The Host: 10 Big Differences Between The Book And Movie

By Jessica Rawden 2013-03-29 14:17:27discussion comments
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Stephanie Meyer is not in my wheelhouse when it comes to reading. Somehow, every female character she writes is either passive or annoying and every male character she writes is a stock character of some sort of male ideal. Throw in some saccharine descriptive sentences and groanworthy dialogue and she has achieved her perfect formula for The Host, a sci-fi romance novel about what is perhaps humanity’s last great fight for freedom and the ability to love. For those who are fans of Meyer’s work, The Host has now been turned into a film, courtesy of sci-fi megawriter and director Andrew Niccol.

With Niccol writing and directing The Host for the big screen, Meyer’s novel was in capable hands. The Gattaca and The Truman Show writer could surely add a little snap and pizzaz to an otherwise tiresome endeavor. As it turns out, however, creating a symbiosis between a character living in the real world and a character stuck in that real world character’s head is more difficult than one might think. Some credit is maybe due to Niccol’s giving the concept a shot, but there’s no doubt in my mind that The Host works better in novel format than in film which, depending on your personal outlook, doesn’t mean much.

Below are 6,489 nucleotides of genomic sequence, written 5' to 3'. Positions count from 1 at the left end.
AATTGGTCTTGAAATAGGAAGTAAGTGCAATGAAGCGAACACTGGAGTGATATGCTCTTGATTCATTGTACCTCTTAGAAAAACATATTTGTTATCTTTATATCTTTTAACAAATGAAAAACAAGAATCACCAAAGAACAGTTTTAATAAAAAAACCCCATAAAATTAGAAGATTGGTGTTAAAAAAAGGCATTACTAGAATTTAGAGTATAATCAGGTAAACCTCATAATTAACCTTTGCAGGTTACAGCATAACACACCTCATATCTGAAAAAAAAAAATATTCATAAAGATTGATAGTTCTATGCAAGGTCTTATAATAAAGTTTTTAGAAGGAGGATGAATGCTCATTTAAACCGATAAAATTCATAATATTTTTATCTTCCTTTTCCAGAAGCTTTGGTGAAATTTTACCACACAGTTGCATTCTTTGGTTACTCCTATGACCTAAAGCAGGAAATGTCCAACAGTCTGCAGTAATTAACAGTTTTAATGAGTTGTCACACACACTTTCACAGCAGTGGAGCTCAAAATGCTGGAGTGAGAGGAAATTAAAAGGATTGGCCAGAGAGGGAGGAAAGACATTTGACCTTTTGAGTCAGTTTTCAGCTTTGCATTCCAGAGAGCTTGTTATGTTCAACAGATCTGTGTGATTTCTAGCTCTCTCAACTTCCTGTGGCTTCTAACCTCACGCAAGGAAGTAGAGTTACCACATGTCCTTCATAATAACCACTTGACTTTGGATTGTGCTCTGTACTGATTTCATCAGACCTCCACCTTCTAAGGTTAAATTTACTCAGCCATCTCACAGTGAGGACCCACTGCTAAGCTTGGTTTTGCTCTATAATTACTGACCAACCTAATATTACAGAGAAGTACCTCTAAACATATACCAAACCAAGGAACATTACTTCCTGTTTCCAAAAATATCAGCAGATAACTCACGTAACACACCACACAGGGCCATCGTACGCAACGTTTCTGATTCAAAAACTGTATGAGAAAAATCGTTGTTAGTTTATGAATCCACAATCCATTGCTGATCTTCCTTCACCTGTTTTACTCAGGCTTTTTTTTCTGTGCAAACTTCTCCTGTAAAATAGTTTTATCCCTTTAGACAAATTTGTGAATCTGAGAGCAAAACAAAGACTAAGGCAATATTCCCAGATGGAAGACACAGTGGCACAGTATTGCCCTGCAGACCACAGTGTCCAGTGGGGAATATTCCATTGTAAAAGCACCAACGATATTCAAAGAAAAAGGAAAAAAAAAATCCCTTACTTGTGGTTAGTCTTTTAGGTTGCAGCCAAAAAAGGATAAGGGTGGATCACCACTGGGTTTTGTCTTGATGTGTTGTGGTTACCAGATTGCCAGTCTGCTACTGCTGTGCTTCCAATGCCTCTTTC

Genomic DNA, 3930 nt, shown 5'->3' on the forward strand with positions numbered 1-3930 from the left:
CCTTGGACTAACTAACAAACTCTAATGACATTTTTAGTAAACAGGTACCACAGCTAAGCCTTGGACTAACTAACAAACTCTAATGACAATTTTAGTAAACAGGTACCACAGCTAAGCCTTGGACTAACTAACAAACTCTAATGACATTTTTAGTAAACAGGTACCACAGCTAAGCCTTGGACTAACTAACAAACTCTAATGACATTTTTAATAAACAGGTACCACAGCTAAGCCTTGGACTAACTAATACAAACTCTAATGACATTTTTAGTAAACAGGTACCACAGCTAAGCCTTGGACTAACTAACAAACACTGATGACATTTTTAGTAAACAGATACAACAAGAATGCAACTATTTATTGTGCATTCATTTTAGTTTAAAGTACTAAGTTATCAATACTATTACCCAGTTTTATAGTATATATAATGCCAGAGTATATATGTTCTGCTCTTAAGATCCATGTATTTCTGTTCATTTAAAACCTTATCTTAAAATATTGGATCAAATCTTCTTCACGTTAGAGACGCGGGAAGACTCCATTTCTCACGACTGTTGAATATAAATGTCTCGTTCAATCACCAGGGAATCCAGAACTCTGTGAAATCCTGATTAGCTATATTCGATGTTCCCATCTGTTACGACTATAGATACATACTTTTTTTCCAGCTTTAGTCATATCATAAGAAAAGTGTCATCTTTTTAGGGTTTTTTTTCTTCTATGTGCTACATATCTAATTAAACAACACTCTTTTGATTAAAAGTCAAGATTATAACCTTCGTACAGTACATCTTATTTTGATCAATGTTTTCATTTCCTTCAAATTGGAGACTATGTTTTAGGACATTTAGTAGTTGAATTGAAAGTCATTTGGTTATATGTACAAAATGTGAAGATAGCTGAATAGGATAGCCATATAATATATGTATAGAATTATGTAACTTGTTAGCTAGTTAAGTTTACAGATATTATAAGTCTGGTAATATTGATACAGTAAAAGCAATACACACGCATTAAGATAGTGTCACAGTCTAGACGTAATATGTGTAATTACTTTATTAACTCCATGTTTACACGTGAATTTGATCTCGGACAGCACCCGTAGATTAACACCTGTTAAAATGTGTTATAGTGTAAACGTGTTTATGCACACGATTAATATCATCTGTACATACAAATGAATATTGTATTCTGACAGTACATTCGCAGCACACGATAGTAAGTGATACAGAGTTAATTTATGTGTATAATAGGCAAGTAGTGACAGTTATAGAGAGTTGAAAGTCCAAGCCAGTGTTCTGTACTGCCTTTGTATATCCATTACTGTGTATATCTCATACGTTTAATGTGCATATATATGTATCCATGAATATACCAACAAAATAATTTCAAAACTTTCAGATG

Following are the ten biggest changes I noticed in my screening of The Host. Feel free to remark on any changes you feel may have been more noticeable. There are many spoilers in The Host book to movie comparison. Do not delve in if you want the film to be a surprise.

”Wanderer“

Due to time constraints, the film begins with a voiceover narrative explaining the takeover of the hosts. One of the more careful things The Host does is slowly unfold the narrative of the takeover of the Earth through Wanderer’s thoughts and storytelling. However, the film jumps the gun so as to tell a much more personal tale than one of takeover.

”The

Wanderer and Melanie’s relationship is shown through flashbacks and voiceover on Melanie’s end. As noted prior, these are the most unappealing elements of the film. All of the flashback sequences take us out of the action. Plus, the weird seemingly one-sided conversations both make Wanda look like a crazy person and become extremely tedious throughout the film. I’m not sure there was any better way to achieve this odd marrying of two characters, so perhaps this film was doomed from the start.
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